Fire alarm systems are installed for the protection of life and property. The protection of life safety requirements falls under the jurisdiction of the building and fire code officials; the protection of property usually is under the jurisdiction of the building owner. Meeting the expectations of both is crucial. The Acceptance Test, performed after a new fire alarm system has been installed, demonstrates the system operates as intended. Once a system passes its Acceptance Test, the customer has a reasonable expectation of safety from fire.
A fire alarm system must detect either automatically or manually, depending on the type of initiation devices installed. The goal is for detection to occur sooner rather than later, since smaller fires are easier to escape from. Once detected, the system's primary function is to notify occupants of the building or space. It is also essential that the fire department is notified in a timely manner since smaller fires are more easily contained, controlled and extinguished. To allow occupants to escape quickly and allow a safer building for fire fighters to enter, the alarm system may operate fire-safety related functions such as recalling elevators, releasing locked doors and controlling fans. The same holds true for the activation and supervision of any fire sprinkler and/or other fire suppression systems.
These components are critical to the safety of the occupants, the fire fighters and the building owner; they are also essential to your company's well-being and long-term profitability. It's imperative the building owner has a contract to have the system tested, maintained and inspected regularly. Ensuring the system will operate properly when needed is important, and a comprehensive test and inspection contract can add significant revenues to your bottom line.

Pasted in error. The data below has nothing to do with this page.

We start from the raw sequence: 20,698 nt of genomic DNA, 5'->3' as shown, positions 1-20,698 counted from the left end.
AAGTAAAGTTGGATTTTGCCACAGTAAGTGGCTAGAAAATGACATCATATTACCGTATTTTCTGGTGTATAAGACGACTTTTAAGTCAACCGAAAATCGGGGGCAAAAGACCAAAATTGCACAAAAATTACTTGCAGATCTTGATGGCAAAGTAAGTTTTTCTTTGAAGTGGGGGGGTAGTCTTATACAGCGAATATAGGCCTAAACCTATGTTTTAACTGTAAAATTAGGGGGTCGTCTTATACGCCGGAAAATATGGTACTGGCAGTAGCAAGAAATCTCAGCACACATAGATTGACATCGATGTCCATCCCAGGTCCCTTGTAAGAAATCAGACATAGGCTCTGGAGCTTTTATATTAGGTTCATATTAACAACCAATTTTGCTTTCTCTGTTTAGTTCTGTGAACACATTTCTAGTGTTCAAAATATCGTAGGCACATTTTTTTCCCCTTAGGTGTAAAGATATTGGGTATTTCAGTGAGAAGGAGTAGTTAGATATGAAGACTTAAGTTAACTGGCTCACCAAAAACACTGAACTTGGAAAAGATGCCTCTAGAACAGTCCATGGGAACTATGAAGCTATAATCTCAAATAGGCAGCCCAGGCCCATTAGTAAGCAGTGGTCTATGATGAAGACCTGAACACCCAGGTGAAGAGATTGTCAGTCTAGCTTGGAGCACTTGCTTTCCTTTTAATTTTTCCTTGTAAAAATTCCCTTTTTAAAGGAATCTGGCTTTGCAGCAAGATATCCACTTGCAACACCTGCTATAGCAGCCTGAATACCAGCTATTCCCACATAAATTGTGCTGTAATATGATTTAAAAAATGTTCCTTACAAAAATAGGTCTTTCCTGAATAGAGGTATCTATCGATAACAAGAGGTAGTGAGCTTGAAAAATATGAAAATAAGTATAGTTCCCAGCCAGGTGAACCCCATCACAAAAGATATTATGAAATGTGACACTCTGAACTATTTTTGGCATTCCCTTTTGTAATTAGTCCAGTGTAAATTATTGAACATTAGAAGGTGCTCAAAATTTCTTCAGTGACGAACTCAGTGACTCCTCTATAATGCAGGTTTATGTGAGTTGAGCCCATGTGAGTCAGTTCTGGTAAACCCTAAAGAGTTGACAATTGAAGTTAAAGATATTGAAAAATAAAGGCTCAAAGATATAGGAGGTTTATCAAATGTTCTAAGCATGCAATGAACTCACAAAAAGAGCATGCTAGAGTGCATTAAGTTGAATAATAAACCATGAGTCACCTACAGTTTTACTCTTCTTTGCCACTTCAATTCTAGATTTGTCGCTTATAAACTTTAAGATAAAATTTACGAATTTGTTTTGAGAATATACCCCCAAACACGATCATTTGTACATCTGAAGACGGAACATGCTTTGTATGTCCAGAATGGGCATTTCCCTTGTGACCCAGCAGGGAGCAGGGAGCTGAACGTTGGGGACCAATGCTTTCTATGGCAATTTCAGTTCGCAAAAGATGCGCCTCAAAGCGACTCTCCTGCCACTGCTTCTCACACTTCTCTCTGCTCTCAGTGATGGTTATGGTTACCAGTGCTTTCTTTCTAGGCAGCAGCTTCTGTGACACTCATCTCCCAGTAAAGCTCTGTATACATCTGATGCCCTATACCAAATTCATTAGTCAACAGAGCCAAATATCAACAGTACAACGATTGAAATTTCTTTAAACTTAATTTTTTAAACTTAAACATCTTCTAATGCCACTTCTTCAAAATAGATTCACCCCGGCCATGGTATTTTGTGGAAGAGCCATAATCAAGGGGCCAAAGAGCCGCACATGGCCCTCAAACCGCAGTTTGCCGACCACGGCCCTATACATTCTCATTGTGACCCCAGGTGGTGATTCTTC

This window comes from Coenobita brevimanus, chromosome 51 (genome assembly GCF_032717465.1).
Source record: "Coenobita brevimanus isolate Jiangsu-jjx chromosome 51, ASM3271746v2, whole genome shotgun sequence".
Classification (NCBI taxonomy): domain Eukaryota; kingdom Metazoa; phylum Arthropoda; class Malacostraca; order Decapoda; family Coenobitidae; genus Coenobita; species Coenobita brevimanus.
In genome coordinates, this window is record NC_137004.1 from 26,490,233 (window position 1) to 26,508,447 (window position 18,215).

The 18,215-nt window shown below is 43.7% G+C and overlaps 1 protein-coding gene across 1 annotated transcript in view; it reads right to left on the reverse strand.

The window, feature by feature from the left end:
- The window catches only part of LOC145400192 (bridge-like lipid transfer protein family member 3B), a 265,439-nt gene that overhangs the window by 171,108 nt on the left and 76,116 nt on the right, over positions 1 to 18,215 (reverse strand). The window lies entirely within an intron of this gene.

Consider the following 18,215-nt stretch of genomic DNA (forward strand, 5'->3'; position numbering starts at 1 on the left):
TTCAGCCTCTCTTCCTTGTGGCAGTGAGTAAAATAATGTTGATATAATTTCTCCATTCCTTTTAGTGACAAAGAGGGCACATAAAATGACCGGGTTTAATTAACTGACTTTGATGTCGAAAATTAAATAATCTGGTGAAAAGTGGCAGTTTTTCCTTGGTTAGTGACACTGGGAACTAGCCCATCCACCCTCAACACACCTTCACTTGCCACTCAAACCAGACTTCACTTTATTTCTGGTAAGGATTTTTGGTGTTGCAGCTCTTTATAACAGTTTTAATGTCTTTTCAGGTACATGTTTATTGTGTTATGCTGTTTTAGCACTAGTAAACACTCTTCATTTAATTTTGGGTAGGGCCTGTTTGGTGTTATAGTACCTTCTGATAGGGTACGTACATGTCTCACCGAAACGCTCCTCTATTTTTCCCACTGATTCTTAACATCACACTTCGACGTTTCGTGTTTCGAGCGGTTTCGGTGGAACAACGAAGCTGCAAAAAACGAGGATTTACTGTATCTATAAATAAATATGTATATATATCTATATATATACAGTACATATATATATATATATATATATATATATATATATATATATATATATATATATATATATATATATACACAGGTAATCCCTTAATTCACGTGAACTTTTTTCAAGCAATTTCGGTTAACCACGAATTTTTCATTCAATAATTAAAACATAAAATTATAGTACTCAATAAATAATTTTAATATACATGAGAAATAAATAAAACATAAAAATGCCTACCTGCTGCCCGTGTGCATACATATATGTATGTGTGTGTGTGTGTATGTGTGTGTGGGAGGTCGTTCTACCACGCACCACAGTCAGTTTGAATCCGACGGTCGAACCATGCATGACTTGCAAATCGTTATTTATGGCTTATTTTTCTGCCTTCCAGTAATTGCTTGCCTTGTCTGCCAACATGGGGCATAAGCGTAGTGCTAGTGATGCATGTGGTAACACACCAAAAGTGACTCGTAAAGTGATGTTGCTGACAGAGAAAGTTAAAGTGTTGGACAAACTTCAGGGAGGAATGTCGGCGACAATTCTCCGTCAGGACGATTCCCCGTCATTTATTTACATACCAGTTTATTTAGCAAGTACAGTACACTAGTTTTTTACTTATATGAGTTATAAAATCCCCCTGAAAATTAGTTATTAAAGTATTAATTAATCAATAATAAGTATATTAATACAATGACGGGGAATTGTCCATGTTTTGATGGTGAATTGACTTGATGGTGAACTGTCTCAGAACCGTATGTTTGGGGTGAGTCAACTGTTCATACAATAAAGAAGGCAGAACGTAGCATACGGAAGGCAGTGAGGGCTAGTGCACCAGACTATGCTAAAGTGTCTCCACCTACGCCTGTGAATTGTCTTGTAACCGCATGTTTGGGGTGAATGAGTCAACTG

Taking the time to install fire systems properly and tending to details like making sure the integrity of the wiring is monitored, batteries are fully charged and any number of other code required minutia are performed may seem time-consuming and mundane. But consider the consequences of a system that doesn't perform as designed. We pay attention to these details because we don't know where the fire might begin and we want the entire system, for the life of the system, to meet the customer's and the code's expectations by making sure it is always in the same operating condition as the day it passed its Acceptance Test. The best way this can be accomplished is through regularly scheduled maintenance tests and inspections.
Look over your list of fire alarm accounts and if you know which of your customers could suffer a loss from a fire, call them to schedule a test and inspection of their system. Better yet, since you can't foresee the future, start contacting all of them and arrange for a code-required inspection. Begin with the oldest customer, or the one with a history of false alarm problems, or those which are more dangerous occupancy types. Any nursing home or healthcare facility not presently under contract should be high on your list. Have your office staff prepare a list and get busy with the business of keeping your customers safe and adding monthly recurring revenue to your books.
Greg Kessinger is SD&I's long-time resident fire expert and regular contributor to the magazine. Reach him at firstname.lastname@example.org.